Passive Income: The Truth
What does it mean to achieve financial freedom?
Does it mean having a big house with a half dozen exotic cars parked in the driveway? Not necessarily.
Financial freedom is when your passive income exceeds your expenses.
In other words, financial freedom is when you no longer have to work to meet your needs. So, that neighbor with the big house and the fancy cars might not necessarily be financially independent if he’s never home because he spends 70 hours at the office “making deals.”
On the other hand, your other neighbor down the street who lives in a more modest home and drives two serviceable cars but who is never home for another reason may be the one that’s achieved financial freedom.
If your other neighbor is never home because he’s always on vacation or visiting his kids or grandkids, it might just be because he generates enough passive income to afford him the luxury of not having to work.
Every day, you’re bombarded with emails, social media ads, and YouTube ads about living the high life through “passive income.” They’ll show you the foolproof way for generating this passive income. All you have to do is to pay for their course.
My first thought is, “So you’re going to teach me how to sell other people information about how to teach other people how to make passive income from selling information just like how you’re showing me? That’s your business?” It must be working for these guys who are selling this pipe dream because their ads don’t stop. The problem is, it doesn’t work for most of the people buying this stuff.
That stuff on the internet selling you the dream is not passive income. There’s true “passive income” and then there’s what I call “false passive income”.
True passive income takes work and it takes time. It takes years, not weeks, to achieve. False passive income – what some call scalable income – is not true passive income. Scalable income is a gamble. You pay for course after course after course in hopes of making enough income to retire.
Monetized YouTube channels, affiliate marketing, selling digital products, courses, and books online are all examples of scalable income. Some people make a living from these activities, but don’t be fooled when this type of income is referred to as passive income. You could potentially make a lot of money from scalable income sources but there’s no guarantee.
True passive income is different and it’s not easy to generate. You will not get rich quick, but if you follow certain guidelines, you’ll give yourself the best shot at achieving financial freedom.
True passive income sources have underlying physical value. Passive investments in income-producing businesses, rental real estate, oil & gas interests, and agriculture are all examples of passive income sources.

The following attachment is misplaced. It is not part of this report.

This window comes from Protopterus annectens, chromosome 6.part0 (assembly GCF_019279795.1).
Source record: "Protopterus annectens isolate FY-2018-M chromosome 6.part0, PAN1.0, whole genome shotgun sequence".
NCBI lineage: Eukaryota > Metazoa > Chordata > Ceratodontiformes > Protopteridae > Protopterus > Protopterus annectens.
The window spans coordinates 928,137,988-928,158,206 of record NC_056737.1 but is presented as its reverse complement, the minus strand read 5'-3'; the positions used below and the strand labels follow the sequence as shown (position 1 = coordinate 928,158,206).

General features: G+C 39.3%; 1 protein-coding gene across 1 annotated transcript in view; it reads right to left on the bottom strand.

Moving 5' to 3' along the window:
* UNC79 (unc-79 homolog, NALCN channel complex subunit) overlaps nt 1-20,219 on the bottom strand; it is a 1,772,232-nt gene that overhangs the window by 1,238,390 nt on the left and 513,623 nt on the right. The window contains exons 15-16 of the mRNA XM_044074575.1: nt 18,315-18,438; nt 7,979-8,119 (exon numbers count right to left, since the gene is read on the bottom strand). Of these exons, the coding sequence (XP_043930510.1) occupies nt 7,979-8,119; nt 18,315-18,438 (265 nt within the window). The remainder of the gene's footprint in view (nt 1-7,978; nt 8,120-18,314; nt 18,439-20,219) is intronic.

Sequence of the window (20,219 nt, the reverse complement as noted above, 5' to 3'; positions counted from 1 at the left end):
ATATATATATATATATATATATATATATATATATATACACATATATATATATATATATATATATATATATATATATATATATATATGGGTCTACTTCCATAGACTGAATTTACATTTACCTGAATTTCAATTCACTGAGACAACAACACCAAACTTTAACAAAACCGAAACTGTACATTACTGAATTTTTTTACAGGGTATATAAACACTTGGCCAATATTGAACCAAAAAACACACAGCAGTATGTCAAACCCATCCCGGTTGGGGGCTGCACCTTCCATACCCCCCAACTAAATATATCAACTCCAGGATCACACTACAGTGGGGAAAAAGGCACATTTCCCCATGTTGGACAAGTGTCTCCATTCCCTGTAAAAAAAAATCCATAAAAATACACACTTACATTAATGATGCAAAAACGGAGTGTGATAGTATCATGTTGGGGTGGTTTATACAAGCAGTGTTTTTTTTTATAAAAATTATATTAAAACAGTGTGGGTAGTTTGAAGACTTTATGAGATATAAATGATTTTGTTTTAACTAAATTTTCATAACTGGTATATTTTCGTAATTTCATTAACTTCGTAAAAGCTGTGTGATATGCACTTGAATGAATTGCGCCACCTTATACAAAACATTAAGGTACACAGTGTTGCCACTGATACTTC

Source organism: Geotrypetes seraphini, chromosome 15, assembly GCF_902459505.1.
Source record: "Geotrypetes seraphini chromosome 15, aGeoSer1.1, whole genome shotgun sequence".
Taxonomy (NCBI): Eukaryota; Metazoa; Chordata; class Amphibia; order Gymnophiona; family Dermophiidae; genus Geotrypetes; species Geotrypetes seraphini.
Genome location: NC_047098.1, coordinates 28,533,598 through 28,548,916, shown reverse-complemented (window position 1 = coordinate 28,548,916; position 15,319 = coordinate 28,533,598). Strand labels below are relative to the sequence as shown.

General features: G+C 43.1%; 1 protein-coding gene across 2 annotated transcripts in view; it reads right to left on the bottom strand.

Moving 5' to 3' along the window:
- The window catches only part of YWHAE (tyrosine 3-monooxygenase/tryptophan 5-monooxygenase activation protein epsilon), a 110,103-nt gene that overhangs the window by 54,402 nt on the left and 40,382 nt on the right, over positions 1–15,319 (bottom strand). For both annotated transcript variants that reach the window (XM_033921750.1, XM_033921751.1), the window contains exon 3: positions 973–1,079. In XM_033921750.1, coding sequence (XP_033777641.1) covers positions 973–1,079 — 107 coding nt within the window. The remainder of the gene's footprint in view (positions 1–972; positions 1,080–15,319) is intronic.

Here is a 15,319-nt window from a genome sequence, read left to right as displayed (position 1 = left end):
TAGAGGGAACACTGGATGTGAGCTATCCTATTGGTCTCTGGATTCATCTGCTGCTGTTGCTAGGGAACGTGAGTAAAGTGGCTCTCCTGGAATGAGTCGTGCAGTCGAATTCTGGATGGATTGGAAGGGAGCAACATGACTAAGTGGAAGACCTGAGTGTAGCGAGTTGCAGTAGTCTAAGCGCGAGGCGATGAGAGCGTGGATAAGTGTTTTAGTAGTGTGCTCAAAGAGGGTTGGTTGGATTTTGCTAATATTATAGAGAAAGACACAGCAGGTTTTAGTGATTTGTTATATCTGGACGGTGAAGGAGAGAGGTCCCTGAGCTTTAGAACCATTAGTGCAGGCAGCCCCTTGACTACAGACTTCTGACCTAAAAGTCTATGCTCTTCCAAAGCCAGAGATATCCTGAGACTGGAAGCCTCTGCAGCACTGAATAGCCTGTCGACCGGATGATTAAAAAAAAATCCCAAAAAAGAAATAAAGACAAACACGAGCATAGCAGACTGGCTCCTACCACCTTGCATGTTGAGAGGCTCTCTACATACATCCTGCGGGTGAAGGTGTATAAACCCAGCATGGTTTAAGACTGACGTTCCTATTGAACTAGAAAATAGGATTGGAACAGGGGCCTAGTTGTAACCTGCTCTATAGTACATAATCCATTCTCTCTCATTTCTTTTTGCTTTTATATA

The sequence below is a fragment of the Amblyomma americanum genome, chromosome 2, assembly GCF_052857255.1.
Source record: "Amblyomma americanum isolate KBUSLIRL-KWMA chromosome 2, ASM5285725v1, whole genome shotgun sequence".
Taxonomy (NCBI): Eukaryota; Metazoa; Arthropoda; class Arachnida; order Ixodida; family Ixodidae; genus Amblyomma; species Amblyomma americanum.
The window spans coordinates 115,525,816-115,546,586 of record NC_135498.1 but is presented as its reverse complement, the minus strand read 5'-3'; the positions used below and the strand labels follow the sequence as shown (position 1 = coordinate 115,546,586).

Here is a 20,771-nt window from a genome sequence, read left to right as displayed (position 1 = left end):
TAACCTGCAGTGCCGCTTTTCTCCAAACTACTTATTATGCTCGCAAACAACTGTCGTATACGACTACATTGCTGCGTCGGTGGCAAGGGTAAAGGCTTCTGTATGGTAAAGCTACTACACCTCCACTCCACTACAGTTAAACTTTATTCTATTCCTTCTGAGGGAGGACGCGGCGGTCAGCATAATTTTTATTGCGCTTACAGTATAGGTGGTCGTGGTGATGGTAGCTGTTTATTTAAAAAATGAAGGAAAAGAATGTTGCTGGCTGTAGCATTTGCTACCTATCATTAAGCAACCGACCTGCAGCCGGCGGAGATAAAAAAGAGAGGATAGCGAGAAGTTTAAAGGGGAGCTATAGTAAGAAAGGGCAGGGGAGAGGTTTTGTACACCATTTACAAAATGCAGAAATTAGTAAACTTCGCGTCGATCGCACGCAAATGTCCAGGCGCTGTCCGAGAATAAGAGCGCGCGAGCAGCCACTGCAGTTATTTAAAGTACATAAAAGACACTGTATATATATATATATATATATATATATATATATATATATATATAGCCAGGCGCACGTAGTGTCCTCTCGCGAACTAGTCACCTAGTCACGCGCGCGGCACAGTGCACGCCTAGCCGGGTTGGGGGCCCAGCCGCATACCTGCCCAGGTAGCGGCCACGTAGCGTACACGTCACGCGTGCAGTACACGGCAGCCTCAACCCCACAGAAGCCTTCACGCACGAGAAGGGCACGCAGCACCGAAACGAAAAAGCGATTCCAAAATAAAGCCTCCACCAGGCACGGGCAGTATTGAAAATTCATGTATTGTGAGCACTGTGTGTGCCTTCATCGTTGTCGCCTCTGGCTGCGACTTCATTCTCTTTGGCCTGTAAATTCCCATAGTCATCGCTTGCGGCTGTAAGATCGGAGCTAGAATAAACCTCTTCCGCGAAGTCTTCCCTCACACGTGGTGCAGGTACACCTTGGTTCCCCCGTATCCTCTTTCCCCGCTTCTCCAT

One of the differences between passive income opportunities and scalable income opportunities is the person pitching the opportunity. With passive income opportunities, the promoter has skin in the game and they don’t make money if you don’t make money. If those internet gurus told you that they don’t get paid unless you get paid, they’d go out of business.
So let’s talk in realistic terms about passive income. Achieving financial freedom is when your passive income exceeds your expenses. How long will it take for your passive income to exceed your expenses?
Let’s consider the following passive income scenario:
Under the scenario above, to achieve financial freedom, the person above would have to have a capital balance of $700,000 to achieve a passive income of $70,000 ($700,000 x 10%) to meet their expenses.
In this case, it would take 24 years for passive income to meet current expenses of $70,000.
Accelerating the Timeline
So you don’t want to wait 24 years to achieve financial freedom. So here’s how to accelerate the timeline.
If you increase your income and increase your annual contributions as a % of your income, that is one way to accelerate your timeline. The other is to reduce your expenses. Cut out debt. If you reduce your expenses, you won’t need as much time to build your principal up to the amount needed to generate the amount of passive income to meet your expenses.
Now consider the following scenario (numbers in bold are numbers adjusted from the numbers above):
By decreasing expenses and increasing your annual contribution and your income, you can shorten your financial independence age from 54 to 46. Increase your income by working for promotions, find a side hustle, whatever you can do to increase that capital pool will work to your advantage towards accelerating the timeline for achieving financial independence.
Achieving financial independence through passive income is entirely realistic. What’s not realistic is that it will happen next year.
It’s not easy, but if you’re willing to sacrifice some luxuries to put into the passive income wealth machine, the sooner you’ll be able to achieve your goals.